Minerva Minerva

Minerva

BMJ 2002; 324 doi: https://doi.org/10.1136/bmj.324.7345.1106 (Published 04 May 2002) Cite this as: BMJ 2002;324:1106

In 1984 a Department of Health working party decided to cut drastically the number of medical students entering British universities because the spectre of medical unemployment appeared on the horizon. A personnel officer at Cambridge University was quick to point out the shortsightedness of the arithmetic (The Times 11 February 1984). Rather than closing medical schools, he suggested recruiting more mature students in order to reduce the homogeneity of the medical profession. History's hard to swallow in light of the staffing crisis now hitting the NHS.

It has been said that a good physician appreciates the difference between postponing death and prolonging the act of dying. An American study that questioned whether specialists differ on do not resuscitate decisions found that specialists in chest and critical care medicine recommended do not resuscitate orders more strongly than cardiologists, general physicians, and junior doctors. Among the juniors, the strength of the order increased with clinical experience (Chest 2002;121:957-63).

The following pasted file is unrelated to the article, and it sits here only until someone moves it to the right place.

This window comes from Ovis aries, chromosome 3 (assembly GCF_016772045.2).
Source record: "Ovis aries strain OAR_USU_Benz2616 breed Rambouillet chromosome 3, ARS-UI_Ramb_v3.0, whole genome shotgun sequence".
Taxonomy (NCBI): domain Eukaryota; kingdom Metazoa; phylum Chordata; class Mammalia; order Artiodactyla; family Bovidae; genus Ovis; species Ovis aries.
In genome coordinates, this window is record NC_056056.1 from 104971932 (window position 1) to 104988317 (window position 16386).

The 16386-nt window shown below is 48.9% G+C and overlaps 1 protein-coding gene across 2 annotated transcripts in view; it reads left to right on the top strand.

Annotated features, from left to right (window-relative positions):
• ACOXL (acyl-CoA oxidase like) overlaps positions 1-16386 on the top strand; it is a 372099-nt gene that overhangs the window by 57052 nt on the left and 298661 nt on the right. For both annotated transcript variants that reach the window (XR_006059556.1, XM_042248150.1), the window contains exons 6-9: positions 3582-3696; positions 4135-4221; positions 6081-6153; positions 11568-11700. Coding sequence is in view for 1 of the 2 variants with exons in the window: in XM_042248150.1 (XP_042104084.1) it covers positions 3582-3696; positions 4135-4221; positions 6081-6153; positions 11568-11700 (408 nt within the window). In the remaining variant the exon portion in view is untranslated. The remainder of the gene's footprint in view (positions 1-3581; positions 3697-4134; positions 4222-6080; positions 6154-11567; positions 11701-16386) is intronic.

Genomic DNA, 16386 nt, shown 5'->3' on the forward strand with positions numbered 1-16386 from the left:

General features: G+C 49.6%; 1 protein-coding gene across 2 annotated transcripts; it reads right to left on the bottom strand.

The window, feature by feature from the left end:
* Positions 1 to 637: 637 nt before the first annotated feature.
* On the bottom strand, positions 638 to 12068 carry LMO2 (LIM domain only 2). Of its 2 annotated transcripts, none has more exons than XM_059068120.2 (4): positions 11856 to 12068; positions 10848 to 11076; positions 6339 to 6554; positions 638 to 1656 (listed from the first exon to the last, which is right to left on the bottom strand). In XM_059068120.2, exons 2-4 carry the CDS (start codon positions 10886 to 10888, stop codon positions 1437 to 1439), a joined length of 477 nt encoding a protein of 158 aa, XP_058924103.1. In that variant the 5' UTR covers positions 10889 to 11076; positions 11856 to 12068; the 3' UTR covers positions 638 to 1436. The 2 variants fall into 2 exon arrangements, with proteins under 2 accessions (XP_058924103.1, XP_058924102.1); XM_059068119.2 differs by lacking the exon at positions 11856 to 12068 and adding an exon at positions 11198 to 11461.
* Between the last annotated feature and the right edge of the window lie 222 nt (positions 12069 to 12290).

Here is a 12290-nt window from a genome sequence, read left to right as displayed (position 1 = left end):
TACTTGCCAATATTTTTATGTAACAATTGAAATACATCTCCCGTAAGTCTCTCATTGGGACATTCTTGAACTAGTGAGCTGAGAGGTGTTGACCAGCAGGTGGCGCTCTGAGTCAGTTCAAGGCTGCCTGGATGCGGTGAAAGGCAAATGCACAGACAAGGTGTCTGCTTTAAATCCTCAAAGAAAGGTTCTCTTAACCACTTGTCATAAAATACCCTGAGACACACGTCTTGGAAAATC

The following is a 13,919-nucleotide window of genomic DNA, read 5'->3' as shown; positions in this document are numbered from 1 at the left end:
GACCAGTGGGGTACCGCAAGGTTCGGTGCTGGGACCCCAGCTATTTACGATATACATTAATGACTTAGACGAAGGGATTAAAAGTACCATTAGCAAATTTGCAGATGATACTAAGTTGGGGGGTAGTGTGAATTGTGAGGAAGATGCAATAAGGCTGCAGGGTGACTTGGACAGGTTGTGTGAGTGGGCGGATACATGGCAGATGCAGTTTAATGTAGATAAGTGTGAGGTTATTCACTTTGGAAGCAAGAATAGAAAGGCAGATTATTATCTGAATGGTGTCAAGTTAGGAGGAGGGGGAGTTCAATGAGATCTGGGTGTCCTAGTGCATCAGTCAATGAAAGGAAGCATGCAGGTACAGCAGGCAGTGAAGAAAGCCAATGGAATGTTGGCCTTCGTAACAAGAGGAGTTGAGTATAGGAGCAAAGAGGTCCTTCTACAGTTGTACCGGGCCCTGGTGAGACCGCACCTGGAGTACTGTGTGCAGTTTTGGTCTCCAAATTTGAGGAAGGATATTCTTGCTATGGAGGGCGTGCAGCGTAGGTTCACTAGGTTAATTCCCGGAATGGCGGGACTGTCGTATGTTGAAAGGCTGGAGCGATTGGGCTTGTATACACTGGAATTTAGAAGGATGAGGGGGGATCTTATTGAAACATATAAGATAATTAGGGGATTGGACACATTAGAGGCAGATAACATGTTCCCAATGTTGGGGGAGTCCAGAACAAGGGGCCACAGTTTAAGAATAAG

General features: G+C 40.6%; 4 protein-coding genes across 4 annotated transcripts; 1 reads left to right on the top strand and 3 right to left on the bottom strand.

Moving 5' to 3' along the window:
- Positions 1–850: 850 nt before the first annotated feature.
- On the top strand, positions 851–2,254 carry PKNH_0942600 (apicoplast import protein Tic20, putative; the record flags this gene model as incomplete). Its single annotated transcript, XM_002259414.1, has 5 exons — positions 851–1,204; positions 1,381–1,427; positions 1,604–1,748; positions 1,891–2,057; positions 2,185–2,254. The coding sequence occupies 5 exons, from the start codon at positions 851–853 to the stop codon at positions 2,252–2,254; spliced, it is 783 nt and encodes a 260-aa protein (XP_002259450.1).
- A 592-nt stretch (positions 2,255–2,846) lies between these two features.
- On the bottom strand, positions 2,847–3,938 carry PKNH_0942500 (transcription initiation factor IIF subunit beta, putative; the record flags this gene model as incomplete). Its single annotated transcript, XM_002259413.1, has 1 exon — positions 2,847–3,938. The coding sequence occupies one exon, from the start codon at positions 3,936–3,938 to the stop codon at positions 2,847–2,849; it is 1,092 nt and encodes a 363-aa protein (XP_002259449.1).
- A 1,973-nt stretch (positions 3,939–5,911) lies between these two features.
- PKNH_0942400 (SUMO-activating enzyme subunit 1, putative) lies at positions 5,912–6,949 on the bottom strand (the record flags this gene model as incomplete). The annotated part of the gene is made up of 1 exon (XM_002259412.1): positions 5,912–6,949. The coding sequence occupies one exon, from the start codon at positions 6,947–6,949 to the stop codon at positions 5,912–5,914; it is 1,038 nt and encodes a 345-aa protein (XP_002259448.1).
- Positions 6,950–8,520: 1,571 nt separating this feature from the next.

After directing his energies for seven years to preventing direct to consumer advertising, David Kessler, former commissioner of the US Food and Drug Administration, has now recanted. Addressing drug and advertising executives in Boston last week, he admitted that his fears about …

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